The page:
The most important question is, "What are the unintended consequences of revenge?" Ebert says the most important question is about when and how should civilizations make compromises with their values (Meir has a line early on saying that every civilization finds it necessary to mkae compromises with heir own values), but I think the unintended consequences question is the more central one, and the civilizations question a subset. There is a scene in the film where the group is going after one of the Munich planners. They track him to his hotel where he comes and goes with armed guards. The plan is to wait til he leaves, sneak into his room, put explosives under his mattress that will be armed with his weight and then triggered by a device after one of the group gives the signal that he's on the bed. The signaller will be in the next room.

Now, the target before this one was also killed with a bomb - one placed in a telephone and detonated after pickup. However, the bomb was weaker than expected, and the man only died after several days in the hospital. So the group members wonder, how strong will the mattress-bomb be? Especially considering that the guy giving the go ahead signal will be in the next room. All assurances are given that their teammate will be safe. So they go ahead as planned, and sure enough the bomb is way too powerful and nearly kills the signaller, blowing him across the room in the powerful blast. When confronted with the near-miss, the bombmaker insists the explosive was mislabelled and he had no way of knowing that. Such a detail was out of his control.

I didn't think about it until after, but that is Munich's central theme. When we exact revenge, there is a slop factor. We control less than we think we control. There is blowback - in that scene, literal blowback. We only control events to a point, and beyond that they are out of our control. There is collateral damage (in that specific scene, there is also a honeymooning couple in the room on the opposite side who go from lovemaking to disorientation and blindness in a flash). Revenge sets in motion other events whose fruit is not yet seen.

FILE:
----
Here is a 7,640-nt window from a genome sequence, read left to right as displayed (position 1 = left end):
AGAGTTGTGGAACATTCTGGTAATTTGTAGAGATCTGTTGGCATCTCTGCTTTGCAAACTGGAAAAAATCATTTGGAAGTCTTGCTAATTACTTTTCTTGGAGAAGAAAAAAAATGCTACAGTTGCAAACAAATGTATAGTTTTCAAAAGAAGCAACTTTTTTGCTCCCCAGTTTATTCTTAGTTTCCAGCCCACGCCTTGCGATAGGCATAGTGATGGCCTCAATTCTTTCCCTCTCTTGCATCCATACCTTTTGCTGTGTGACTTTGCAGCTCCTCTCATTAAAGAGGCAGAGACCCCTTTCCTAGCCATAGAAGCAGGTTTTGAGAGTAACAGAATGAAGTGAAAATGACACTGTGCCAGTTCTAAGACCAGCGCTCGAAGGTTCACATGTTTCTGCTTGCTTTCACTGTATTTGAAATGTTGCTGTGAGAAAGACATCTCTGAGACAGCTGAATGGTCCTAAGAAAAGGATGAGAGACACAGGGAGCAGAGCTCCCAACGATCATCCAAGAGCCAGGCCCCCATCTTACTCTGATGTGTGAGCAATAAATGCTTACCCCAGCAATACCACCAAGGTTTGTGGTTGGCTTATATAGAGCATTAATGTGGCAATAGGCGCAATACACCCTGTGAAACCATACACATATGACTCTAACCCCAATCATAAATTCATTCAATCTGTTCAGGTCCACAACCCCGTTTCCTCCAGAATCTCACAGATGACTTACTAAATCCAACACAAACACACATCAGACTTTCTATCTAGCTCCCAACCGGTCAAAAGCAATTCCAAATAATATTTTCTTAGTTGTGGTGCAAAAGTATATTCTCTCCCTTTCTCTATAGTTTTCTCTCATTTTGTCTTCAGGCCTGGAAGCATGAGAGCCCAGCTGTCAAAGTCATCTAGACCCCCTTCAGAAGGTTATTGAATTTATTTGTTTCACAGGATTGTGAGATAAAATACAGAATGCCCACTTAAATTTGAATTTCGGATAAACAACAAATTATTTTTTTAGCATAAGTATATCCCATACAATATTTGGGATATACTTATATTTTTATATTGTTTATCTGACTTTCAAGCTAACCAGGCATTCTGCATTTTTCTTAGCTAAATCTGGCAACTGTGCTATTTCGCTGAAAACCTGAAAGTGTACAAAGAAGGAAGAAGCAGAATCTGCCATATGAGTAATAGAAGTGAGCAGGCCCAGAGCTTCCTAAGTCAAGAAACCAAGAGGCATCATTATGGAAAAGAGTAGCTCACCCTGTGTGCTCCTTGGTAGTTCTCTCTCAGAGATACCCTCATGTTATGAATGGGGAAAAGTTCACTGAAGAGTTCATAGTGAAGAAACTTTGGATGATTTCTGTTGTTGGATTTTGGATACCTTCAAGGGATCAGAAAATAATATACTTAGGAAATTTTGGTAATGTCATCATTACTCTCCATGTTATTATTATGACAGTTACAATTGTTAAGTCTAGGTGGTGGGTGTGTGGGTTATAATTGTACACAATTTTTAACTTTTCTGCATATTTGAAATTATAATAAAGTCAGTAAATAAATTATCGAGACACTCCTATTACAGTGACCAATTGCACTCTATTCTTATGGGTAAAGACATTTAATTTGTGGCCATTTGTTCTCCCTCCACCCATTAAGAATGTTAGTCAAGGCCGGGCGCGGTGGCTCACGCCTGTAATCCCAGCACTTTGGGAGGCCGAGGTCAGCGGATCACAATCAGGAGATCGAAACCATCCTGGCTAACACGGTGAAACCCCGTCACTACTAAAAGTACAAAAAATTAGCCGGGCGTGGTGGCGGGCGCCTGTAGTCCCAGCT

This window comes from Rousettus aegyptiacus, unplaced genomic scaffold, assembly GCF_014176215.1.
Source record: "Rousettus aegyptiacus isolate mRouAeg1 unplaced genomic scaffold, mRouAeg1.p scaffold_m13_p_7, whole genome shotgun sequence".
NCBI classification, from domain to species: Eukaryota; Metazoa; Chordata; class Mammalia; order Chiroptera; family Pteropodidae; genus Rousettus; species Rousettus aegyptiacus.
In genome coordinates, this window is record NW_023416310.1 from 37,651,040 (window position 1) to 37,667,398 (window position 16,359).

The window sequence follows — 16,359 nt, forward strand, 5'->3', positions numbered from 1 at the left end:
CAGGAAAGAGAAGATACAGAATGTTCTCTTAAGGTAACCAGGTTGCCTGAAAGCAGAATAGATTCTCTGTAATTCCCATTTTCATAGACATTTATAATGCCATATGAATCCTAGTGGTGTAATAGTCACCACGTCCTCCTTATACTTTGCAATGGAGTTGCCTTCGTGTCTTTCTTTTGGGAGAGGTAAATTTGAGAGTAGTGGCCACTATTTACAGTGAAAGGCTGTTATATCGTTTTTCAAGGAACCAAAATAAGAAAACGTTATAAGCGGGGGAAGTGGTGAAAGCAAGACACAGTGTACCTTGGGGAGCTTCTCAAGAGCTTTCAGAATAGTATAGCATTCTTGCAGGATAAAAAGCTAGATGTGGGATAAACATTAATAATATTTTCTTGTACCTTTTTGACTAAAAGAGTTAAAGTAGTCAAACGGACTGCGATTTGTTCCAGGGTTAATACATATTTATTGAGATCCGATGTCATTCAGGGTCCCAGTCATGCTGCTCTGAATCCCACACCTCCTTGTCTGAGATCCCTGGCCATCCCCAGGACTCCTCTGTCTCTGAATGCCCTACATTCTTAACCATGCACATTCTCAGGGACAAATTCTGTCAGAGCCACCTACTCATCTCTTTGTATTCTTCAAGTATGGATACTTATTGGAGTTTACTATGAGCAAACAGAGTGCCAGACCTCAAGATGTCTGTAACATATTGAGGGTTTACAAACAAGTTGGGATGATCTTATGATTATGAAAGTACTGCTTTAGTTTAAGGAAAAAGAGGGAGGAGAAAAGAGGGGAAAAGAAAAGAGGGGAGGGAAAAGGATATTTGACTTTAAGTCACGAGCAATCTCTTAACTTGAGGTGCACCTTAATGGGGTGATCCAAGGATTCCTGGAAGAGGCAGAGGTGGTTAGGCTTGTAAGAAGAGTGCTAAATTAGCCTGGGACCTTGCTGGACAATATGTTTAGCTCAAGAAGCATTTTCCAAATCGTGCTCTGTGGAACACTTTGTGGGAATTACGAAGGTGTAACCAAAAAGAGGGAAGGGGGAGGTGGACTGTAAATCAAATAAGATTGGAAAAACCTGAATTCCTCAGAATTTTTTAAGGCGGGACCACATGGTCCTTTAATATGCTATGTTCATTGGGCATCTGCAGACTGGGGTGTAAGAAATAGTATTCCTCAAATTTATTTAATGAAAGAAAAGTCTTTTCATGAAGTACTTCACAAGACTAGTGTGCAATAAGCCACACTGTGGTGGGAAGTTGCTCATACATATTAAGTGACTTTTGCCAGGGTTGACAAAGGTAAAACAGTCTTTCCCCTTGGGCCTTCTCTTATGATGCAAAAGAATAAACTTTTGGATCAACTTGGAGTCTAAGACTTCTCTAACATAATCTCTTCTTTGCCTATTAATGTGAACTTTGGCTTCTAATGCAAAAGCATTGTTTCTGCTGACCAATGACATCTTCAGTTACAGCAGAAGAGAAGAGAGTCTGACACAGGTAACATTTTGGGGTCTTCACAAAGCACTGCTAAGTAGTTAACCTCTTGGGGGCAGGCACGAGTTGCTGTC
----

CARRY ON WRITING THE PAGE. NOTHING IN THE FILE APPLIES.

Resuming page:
The film starts off very clear cut in terms of right and wrong. Peaceful Israeli athletes are murdered. That is wrong. The intention to kill the planners seems entirely just and clear cut. It seems like a good time to make a compromise with the civilization's values. And it won't get a counterargument from me.

But as the film progresses and the assassinations mount, counterattacks begin to occur on Israeli interests in Europe and elsewhere. More targets are taken out, the assassination group is targeted and intelligence information peddlers are playing both sides for a price. People get killed. Things get messy. Paranoia sets in. There are personal consequences. The longer it goes on, the further away a dream of living quietly with family seems. Scar tissue builds, and while all of it was attempted in the name of righteous retribution - still valid - what do you do about the unavoidable bottom line personal realities?